Seapolelo said the SABC has ensured that the bailout received was used in line with the key priorities agreed to in the strategy drawn up by all the parties.
The Covid-19 pandemic and the lockdown that was implemented to mitigate it had also hit advertising revenue, and the SABC’s public service mandate had compelled it to displace revenue-generating programming to accommodate announcements and live media briefings.
“These are now carried live on SABC’s free-to-air television channel SABC3, the SABC News Channel, radio stations and digital platforms. The SABC is not remunerated for this,” she said.
The skills audit
An SABC skills audit report that was shared with the ANC leadership this week paints a mixed picture of the state of the national broadcaster’s skill levels.
The report reveals:
- Almost 800 employees were mismatched to their job profile qualifications.
- One member of the executive and seven general managers do not meet the minimum requirements regarding qualifications for their positions.
- A total of 109 employees did not indicate any entry of a formal qualification.
- The SABC had no proper filing system and did not keep requisite records for its 3 200 employees.
- At least 1 000 employees meet and exceed their job profile.
- The SABC has 76% of staff who exceed their position in the experience required, which confirms the high experience and retention level.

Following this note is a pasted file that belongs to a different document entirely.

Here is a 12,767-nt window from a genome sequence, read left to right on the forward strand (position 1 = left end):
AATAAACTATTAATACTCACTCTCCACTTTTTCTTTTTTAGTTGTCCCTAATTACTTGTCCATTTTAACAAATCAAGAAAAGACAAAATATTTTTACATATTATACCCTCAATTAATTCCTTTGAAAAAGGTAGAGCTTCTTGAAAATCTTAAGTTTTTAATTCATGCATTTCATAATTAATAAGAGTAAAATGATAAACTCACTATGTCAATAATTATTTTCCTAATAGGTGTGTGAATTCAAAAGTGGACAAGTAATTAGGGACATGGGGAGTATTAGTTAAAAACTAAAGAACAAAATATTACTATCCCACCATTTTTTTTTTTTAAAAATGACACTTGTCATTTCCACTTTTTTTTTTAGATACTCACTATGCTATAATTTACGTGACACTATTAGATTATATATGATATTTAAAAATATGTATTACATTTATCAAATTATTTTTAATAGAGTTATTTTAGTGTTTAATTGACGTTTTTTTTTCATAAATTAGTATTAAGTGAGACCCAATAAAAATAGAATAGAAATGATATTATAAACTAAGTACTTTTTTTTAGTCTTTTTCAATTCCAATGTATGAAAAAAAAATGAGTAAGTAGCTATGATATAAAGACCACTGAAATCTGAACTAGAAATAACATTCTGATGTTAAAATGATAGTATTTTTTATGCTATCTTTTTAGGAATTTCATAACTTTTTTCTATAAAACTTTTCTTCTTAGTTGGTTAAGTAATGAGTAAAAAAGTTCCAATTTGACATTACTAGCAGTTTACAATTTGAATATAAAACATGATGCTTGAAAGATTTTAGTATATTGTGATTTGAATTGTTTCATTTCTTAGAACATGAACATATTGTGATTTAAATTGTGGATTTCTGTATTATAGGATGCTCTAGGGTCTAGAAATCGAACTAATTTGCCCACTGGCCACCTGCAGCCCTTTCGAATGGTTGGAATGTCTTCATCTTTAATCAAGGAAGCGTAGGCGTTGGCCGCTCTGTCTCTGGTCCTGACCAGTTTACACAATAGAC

- The SABC’s problems were not limited to bloated staff, but some of the broadcast equipment was so old that parts could not be obtained to repair it when damaged.
Television equipment and related technology at the studios in Auckland Park have deteriorated since 2009, putting live broadcasts at risk of going awry.
“This risk directly impacts on the SABC’s revenue related to sponsorships and advertisements.
“In addressing this risk, the SABC has initiated a project to replace the broadcast equipment with state-of-the-art broadcasting technologies,” the report says.
Seapolelo confirmed the skills audit had provided the organisation with a sense of the human capital capacity that the SABC possesses in terms of skills competencies, experience and qualifications.